5. Geopolitical flashpoints—what’s the spillover?

After most gauges of supply chains normalized from unprecedented COVID-era disruption, the situation in the Red Sea has complicated the picture. Some question if that brings renewed inflation risks, as hundreds of giant container ships are forced to take a lengthier detour—by about a week—going around the Cape of Good Hope in Africa instead. Shipping costs for a 40-foot container have now risen for seven straight weeks, nearly tripling from the lows.

Such geopolitical tensions are concerning and warrant monitoring, but so far it looks like the disruptions in the Red Sea just make trade more difficult—far from a complete stop as during the pandemic. So while it’s true that shipping costs have ballooned, they’re still more than 60% below their COVID-era highs. Escalation could change this, but so far the disruption seems manageable for global trade.

Shipping costs have spiked, but are well off pandemic-era highs

Sources: Drewry, Bloomberg Finance L.P., JP Morgan Asset Management. Data as of January 25, 2024.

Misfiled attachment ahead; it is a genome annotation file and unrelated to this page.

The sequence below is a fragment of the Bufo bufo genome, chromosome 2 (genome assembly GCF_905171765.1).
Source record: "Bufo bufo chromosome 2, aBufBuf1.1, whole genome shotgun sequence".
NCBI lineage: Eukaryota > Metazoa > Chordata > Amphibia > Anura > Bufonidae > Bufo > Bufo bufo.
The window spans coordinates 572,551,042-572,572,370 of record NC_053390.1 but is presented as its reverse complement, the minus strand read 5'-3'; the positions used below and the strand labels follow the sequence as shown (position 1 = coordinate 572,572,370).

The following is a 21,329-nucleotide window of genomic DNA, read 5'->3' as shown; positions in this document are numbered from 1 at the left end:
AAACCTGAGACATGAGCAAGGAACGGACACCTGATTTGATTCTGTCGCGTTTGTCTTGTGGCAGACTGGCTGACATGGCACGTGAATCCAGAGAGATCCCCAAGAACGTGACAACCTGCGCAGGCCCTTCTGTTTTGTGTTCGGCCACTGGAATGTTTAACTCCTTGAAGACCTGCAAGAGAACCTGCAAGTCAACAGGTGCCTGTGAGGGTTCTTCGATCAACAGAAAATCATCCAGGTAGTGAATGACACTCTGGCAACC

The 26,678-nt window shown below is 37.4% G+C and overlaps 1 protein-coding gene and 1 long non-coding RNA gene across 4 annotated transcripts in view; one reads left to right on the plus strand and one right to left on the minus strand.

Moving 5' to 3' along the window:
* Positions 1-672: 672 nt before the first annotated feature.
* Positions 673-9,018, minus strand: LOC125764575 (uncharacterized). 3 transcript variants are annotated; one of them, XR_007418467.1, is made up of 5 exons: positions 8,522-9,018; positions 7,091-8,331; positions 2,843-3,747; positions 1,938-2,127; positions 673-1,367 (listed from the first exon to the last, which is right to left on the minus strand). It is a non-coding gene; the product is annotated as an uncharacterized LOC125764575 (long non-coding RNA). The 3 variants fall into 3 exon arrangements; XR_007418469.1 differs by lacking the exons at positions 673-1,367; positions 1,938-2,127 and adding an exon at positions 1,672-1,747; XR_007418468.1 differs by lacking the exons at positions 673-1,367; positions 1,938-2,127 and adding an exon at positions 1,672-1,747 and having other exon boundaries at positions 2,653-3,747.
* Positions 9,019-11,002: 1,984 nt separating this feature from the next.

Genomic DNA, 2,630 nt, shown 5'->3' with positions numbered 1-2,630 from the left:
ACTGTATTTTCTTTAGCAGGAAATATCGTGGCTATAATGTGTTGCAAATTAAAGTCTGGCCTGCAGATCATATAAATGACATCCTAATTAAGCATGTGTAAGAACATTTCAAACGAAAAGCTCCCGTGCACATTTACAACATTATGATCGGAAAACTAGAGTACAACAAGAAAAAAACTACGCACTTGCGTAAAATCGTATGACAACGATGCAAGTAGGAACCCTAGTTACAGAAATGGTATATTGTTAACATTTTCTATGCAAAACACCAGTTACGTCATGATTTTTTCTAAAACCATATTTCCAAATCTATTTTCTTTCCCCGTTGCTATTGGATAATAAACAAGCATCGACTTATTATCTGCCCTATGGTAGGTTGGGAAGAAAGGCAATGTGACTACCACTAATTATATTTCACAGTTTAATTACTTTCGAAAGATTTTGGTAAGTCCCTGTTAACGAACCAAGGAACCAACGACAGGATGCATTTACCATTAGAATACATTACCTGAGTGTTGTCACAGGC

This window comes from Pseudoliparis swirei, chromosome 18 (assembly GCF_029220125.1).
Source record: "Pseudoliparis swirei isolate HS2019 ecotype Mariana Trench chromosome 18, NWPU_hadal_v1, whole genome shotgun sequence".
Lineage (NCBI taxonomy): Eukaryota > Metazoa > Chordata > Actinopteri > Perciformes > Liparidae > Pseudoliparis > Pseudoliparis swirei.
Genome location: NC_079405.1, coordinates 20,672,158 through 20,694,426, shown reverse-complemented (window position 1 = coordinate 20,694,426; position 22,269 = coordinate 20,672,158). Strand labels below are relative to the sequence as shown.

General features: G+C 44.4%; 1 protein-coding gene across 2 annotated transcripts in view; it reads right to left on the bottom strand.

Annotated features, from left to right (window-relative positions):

On December 29, 2011, the World Container Index level was 1,215. On December 27, 2012, the World Container Index level was 2,055. On December 19, 2013, the World Container Index level was 2,124. On January 8, 2015, the World Container Index level was 2,013. On January 7, 2016, the World Container Index level was 1,556. On January 5, 2017, the World Container Index level was 1,820. On January 4, 2018, the World Container Index level was 1,410. On December 27, 2018, the World Container Index level was 1,571. On January 9, 2020, the World Container Index level was 1,781. On December 31, 2020, the World Container Index level was 4,359. On December 23, 2021, the World Container Index level was 9,304. On December 22, 2022, the World Container Index level was 2,120. On January 26, 2023, the World Container Index level was 2,047.

Where we stand

In any given year, there are good things and bad things that can impact the economy and markets. Volatility around each of these catalysts as we move through 2024 is likely.

Even so, we tend to see the glass half full when we examine the current slate of opportunities and risks. Disinflation has more room to run. Soft landings tend to signal pretty strong returns for both stocks and bonds. Earnings growth is just getting going. And, so far, geopolitical and election risks seem like things investors can prepare for.

For long-term investors, time in the market and diversification can help reduce uncertainty. Your J.P. Morgan team is here to discuss what this means for you and your portfolio.